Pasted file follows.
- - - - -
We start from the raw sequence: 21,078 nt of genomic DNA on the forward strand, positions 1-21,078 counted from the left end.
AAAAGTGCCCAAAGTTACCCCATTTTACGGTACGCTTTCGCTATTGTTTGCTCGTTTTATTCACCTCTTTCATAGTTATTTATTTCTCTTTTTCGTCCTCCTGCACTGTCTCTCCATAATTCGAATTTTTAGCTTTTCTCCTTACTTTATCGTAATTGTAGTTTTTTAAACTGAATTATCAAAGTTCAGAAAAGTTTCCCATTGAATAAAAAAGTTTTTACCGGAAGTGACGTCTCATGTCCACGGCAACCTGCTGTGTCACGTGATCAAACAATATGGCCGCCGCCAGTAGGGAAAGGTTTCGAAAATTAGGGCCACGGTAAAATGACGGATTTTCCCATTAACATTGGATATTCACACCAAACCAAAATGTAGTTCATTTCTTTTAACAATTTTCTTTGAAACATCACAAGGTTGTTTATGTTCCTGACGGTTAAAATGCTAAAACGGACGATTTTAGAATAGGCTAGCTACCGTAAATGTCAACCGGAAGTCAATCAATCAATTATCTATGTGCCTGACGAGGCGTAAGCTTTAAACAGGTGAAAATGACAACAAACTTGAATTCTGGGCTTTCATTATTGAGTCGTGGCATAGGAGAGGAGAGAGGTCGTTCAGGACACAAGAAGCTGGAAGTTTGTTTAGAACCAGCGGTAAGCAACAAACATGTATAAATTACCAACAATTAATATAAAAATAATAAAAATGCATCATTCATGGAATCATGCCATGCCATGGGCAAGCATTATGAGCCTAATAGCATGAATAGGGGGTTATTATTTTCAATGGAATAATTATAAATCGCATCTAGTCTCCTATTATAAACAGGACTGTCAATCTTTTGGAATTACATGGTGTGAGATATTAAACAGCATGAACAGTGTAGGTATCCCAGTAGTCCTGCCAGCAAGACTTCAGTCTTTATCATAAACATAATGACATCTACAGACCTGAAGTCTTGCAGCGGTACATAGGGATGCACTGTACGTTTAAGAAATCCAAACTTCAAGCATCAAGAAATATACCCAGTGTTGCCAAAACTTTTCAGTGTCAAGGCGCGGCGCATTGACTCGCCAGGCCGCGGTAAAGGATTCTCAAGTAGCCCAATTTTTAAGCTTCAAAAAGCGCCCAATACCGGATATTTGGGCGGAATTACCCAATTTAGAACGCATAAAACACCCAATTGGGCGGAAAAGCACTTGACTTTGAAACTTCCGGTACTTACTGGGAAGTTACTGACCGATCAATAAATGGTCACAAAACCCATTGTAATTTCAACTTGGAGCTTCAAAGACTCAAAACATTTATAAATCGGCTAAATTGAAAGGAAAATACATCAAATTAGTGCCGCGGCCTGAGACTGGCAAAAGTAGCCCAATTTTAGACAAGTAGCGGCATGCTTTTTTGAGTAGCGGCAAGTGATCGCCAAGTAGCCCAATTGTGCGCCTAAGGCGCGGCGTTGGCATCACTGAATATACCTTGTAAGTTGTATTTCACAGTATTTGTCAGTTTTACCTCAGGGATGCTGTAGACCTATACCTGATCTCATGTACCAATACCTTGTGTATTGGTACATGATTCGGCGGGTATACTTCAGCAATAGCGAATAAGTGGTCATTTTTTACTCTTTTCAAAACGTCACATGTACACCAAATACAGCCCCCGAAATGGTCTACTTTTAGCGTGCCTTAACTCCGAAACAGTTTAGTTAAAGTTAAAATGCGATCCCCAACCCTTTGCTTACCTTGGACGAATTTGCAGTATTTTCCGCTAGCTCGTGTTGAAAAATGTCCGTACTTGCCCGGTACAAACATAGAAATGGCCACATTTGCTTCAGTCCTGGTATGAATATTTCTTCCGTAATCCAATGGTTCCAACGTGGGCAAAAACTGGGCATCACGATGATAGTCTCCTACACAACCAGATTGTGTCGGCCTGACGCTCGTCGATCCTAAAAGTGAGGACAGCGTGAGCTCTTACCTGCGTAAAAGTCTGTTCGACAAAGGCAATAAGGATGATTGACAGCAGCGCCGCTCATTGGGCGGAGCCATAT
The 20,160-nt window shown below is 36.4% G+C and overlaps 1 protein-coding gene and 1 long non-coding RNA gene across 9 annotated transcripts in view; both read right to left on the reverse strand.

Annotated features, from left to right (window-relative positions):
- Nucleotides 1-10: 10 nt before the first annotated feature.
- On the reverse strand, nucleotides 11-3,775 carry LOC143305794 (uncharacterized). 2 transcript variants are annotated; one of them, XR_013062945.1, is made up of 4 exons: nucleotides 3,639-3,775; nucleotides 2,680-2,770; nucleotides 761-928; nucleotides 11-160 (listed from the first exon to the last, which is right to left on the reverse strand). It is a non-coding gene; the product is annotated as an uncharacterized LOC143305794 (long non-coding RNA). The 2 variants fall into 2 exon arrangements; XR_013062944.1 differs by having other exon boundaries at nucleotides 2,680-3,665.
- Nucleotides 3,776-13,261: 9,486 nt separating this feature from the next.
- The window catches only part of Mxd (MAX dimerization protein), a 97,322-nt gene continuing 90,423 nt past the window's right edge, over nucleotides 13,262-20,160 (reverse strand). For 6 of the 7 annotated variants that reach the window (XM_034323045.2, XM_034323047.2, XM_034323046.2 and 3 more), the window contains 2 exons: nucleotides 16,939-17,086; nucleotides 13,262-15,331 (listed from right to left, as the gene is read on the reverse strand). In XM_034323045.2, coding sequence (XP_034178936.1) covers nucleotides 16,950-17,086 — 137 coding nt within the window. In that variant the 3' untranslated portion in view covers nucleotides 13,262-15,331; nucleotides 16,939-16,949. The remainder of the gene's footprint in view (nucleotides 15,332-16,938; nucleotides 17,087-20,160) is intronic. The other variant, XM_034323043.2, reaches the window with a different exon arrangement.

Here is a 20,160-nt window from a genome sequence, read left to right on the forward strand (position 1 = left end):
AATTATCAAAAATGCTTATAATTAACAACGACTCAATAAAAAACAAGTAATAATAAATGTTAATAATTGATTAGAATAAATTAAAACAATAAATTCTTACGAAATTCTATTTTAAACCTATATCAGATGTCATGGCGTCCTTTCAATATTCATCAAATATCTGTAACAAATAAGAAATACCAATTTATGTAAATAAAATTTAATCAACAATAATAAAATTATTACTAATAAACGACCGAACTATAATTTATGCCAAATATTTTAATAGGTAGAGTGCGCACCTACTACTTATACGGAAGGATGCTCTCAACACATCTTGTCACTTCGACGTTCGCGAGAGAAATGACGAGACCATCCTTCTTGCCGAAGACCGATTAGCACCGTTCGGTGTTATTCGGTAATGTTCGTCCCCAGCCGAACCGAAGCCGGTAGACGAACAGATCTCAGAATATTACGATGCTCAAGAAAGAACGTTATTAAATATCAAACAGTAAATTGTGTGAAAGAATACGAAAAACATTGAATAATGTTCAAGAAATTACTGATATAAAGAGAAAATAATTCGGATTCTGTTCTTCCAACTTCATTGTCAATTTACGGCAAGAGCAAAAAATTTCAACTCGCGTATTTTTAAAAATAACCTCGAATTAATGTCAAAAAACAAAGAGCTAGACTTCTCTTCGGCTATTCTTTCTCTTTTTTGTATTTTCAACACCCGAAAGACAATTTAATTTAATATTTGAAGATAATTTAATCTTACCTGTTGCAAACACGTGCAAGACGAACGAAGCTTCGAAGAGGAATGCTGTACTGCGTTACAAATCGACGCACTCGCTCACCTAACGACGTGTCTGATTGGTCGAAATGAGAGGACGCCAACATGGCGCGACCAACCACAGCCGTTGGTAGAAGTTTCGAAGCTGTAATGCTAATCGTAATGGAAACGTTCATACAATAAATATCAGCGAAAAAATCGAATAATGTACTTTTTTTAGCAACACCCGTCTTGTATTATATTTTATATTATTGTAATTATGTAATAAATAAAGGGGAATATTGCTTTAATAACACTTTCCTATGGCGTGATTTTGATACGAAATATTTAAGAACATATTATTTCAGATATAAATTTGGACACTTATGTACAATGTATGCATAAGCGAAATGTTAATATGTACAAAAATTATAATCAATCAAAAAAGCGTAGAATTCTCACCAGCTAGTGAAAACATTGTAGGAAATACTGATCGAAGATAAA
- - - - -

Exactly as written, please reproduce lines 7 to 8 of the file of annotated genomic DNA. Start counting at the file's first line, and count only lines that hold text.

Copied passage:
- Nucleotides 3,776-13,261: 9,486 nt separating this feature from the next.
- The window catches only part of Mxd (MAX dimerization protein), a 97,322-nt gene continuing 90,423 nt past the window's right edge, over nucleotides 13,262-20,160 (reverse strand). For 6 of the 7 annotated variants that reach the window (XM_034323045.2, XM_034323047.2, XM_034323046.2 and 3 more), the window contains 2 exons: nucleotides 16,939-17,086; nucleotides 13,262-15,331 (listed from right to left, as the gene is read on the reverse strand). In XM_034323045.2, coding sequence (XP_034178936.1) covers nucleotides 16,950-17,086 — 137 coding nt within the window. In that variant the 3' untranslated portion in view covers nucleotides 13,262-15,331; nucleotides 16,939-16,949. The remainder of the gene's footprint in view (nucleotides 15,332-16,938; nucleotides 17,087-20,160) is intronic. The other variant, XM_034323043.2, reaches the window with a different exon arrangement.